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Keywords:

  • Adolescents;
  • depression;
  • disease;
  • life experiences;
  • violence

Aim: To investigate associations between negative life experiences and common illnesses among adolescents. Methods: Cross-sectional questionnaire study carried out at all lower secondary schools (10 grade) in Oslo, Norway, during 2000 and 2001 (n= 8316 pupils). Different negative life experiences and illnesses were addressed. Results: The participation rate was 88%. Among reported negative life experiences last year were a pressure felt to succeed (62%), death of a close person (26%), exposure to physical violence (22%), bullying at school (15%) and sexual violation (4%). A large number of the pupils had some chronic illness: hay fever (38%), eczema (29%) and asthma (13%). Reported illnesses the previous 12 month were: headache (56%), painful neck or shoulders (35%), sore throat at least three times (15%), lower respiratory tract infection (9%) and mental problems for which help was sought (7%). During the week prior to the survey, 26% of all girls had symptoms of a depressive disorder, while this applied to 10% of all boys. Fifty-three percent of the boys (29% of the girls) who had depressive symptoms had been exposed to physical violence. Sexually violated boys had a high probability for seeking help for mental problems (OR = 4.9) and for frequent episodes of sore throat (OR = 2.5). Corresponding odds ratios for girls were 1.7 and 2.5, respectively.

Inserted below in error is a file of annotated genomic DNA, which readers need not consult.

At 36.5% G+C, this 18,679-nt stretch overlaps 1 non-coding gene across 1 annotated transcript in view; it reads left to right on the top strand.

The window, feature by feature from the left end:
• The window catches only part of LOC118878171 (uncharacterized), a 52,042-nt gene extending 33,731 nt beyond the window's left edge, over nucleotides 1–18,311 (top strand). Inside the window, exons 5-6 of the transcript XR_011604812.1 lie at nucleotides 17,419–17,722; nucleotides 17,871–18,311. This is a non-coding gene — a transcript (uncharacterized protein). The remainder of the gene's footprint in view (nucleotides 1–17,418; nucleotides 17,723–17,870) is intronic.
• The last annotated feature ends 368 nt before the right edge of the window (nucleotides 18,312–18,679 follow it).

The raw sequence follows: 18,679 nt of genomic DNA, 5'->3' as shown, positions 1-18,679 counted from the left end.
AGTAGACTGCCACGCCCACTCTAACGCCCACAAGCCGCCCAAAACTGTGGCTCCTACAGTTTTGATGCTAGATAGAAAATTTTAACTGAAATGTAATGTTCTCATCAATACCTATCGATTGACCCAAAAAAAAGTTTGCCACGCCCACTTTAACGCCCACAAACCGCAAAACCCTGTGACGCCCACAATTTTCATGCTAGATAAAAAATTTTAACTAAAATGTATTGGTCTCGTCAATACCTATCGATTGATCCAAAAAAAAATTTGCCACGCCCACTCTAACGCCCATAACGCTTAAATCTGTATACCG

Conclusion: Common illnesses in adolescence are significantly associated with negative life experiences. In clinical encounters with adolescents not only should the presenting complaints be addressed, but also other common illnesses and relevant background factors such as negative life events.